Each device 110 is coupled to a conventional bus such as PCI bus 120. For example, in the illustrated embodiment, devices A, C and D are connected to PCI bus 120A, devices B and E are connected to PCI bus 120B, and devices F, G and H are connected to PCI bus 120C. Although two or three devices 100 are shown on each bus, one skilled in the art will recognize that either fewer or more devices 100 can be connected to any one bus depending on the desired application and system performance. Each bus 120 is coupled to a network adaptor 130 that provides an interface for implementing conventional protocols and ordering rules. The PCI network adapters 130A through 130C are further coupled to a network router 103. Again, although FIG. 1 depicts three PCI network adapters 130, other embodiments comprise different numbers of adapters and different bus architecture types as necessary for a particular application.

Each of devices 110A through 110H may be a conventional device such as a display, disk drive, sound card or SCSI adapter. Device 110 can also represent a conventional workstation or personal computer on a network, or it can represent an entire network. Alternatively, device 110 can represent a specialized node. For example, device 110 can be a data vault comprising a Direct Memory Access (DMA) device or disk controller card coupled to one or more storage devices. Device 110 can represent either an unintelligent node, such as an I/O device or an intelligent node that has a resident central processing unit (CPU) or microcontroller unit. In short, device 110 can be any one of a number of devices or node configurations.

The bus is a common expansion bus as used in the computer industry for connecting a processor with memory and/or peripheral devices. The network adaptor 130 receives and processes remote read and write requests. The PCI network adaptor 130 is described in further detail below. The network router 103 may be any type of conventional router as used for data transfer over the Internet, an intranet, a local area network or any other networked environment. The various devices send remote read and/or write requests via bus 120 to the network adaptor 130. The network adaptor 130 processes the requests as discussed below. The requests are then sent via network router 103 to their respective destination addresses. The processing of the requests ensures that the network adaptor 130 at the receiving side will recognize that a request has been lost along the way, or received out of order.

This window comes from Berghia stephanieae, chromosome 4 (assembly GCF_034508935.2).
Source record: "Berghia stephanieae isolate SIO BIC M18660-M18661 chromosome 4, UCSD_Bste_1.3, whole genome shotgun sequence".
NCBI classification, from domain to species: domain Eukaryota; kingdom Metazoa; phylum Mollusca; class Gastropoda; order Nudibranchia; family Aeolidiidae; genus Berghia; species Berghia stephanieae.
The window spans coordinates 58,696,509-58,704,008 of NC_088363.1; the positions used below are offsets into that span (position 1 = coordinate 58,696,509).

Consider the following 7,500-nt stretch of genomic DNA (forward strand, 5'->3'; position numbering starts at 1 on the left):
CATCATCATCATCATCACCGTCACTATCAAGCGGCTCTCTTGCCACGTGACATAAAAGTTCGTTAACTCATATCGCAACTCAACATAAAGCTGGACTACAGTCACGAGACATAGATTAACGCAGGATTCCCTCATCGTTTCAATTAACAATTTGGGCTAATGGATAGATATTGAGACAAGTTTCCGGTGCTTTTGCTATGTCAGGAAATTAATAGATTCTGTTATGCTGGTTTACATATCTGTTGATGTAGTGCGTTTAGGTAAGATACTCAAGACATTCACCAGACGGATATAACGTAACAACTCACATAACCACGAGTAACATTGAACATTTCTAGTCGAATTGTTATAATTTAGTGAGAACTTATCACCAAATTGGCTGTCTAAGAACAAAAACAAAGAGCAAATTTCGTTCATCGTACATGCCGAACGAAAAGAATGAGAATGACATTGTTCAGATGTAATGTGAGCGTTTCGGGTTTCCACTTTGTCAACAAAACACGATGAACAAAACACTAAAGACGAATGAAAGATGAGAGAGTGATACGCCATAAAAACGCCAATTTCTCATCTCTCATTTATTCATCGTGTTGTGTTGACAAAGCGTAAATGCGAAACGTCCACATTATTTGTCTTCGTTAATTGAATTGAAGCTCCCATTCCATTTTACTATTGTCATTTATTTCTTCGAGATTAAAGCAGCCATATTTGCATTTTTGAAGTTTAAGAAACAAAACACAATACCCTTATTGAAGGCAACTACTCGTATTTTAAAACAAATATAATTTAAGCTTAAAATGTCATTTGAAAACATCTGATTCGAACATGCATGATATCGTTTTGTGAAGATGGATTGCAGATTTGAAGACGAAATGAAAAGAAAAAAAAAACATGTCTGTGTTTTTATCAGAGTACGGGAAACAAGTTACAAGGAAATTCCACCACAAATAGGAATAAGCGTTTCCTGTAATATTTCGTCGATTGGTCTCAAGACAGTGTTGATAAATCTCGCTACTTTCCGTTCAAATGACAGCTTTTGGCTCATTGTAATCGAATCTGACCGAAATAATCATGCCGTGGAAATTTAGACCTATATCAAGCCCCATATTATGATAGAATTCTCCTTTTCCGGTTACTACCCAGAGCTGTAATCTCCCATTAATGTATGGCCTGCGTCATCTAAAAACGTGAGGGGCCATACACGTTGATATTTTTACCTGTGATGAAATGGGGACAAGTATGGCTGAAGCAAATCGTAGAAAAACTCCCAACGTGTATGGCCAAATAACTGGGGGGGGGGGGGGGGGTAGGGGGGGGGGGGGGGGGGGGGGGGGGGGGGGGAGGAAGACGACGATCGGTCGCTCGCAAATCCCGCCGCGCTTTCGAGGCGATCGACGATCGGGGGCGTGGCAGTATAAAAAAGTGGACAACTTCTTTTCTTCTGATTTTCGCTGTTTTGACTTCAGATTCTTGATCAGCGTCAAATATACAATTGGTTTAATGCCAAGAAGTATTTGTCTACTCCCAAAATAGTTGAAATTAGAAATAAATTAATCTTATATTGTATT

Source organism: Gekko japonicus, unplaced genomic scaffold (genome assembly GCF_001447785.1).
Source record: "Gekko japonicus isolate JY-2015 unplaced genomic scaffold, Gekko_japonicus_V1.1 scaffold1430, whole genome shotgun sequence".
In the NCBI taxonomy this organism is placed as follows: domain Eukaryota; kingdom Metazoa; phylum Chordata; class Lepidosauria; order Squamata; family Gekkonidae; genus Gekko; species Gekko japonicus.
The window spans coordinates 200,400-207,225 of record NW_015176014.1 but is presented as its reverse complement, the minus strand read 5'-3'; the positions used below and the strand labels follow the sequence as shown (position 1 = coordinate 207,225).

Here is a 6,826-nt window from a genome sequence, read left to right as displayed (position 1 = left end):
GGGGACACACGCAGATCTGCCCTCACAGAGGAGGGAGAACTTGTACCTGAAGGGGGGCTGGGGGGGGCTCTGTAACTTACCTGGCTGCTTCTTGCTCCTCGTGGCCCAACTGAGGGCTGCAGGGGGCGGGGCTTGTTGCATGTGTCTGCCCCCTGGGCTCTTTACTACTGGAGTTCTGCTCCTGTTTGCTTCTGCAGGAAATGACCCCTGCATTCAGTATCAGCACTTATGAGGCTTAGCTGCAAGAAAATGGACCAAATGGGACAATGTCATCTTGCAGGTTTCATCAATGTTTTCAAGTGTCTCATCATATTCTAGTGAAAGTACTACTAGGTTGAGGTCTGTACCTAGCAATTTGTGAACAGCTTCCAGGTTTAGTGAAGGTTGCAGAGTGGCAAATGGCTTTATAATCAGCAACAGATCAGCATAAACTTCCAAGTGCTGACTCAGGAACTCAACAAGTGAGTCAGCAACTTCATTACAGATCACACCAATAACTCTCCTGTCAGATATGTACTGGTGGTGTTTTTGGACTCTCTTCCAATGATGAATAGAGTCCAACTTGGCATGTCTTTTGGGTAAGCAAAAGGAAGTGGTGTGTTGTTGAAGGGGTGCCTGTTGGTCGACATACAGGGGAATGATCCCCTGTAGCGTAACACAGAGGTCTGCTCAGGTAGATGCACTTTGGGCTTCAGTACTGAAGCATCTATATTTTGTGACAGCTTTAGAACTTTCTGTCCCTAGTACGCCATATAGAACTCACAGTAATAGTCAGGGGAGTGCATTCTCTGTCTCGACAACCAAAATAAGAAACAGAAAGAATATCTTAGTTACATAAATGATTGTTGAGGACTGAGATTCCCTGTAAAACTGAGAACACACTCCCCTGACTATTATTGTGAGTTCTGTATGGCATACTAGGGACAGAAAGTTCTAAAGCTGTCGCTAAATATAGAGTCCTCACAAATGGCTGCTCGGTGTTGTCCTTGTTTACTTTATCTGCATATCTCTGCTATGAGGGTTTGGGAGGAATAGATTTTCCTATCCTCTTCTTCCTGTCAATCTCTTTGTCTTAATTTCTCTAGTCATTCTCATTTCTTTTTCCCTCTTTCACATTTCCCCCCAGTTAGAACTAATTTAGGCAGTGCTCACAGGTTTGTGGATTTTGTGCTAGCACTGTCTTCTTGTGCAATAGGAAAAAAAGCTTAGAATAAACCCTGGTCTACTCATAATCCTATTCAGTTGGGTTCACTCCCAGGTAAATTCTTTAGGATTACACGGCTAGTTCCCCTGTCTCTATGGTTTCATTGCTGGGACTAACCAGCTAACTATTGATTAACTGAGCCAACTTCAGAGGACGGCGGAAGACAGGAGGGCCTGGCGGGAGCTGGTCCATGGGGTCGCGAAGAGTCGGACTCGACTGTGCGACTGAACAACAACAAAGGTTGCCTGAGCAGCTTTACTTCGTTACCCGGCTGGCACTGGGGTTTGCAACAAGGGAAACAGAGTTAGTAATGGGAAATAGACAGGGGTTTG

FIG. 2 a illustrates a more detailed block diagram of network adapter 130. Network adapter 130 comprises a sending module 202 and a receiving module 204. Since network adapters 130 are preferably capable of both sending and receiving data, in a preferred embodiment they therefore comprise both the sending and receiving modules. In other embodiments, network adapters 130 may be configured to only send or only receive.

FIG. 2 b illustrates a more detailed block diagram of sending module 202. Sending module 202 additionally comprises a sequencing module 210, a data transmission module 212, and a bus communication module 214. The functionality of these modules is further described below with respect to FIG. 4.

FIG. 2 c illustrates a more detailed block diagram of receiving module 204. Receiving module 204 additionally comprises a data buffer 221, a request buffer 230, a sequence table module 224, acknowledgement module 226, and direct memory access (DMA) engine 228. Sequence table module 224 additionally comprises a sequence table, which in a preferred embodiment stores sequence information about the data packet, as described further below, and a node ID that identifies the sender of the data packet. The functionality of the illustrated modules is further described below with respect to FIG. 5.

Referring now to FIG. 3, there is shown an illustration of a data packet 300. In a preferred embodiment, a data packet 300 comprises a packet type 302, a node ID 304, a sequence number 306, an expected sequence number 308, and data 310. Packet type 302 identifies the type of data contained in the packet. In a preferred embodiment, the packet 300 is a write request packet, identified by the reference WT_RQ. In other embodiments, other suitable identifiers are used. Node ID 304 indicates the particular bus that is sending the data packet. This relieves the sequence table module from having to keep separate track of each node, as described below. Sequence number 306 is an identifier for the data packet, used to order the packets by the receiving module 204, as described further below. Expected sequence number 308 is an identifier for the data packet sent previous to the current data packet 300. The expected sequence number 308 is also used by the receiving module 204 to verify and order the received packets, as described below. Data 310 is the actual data that the sending module 202 wishes to transmit to the receiving module 204.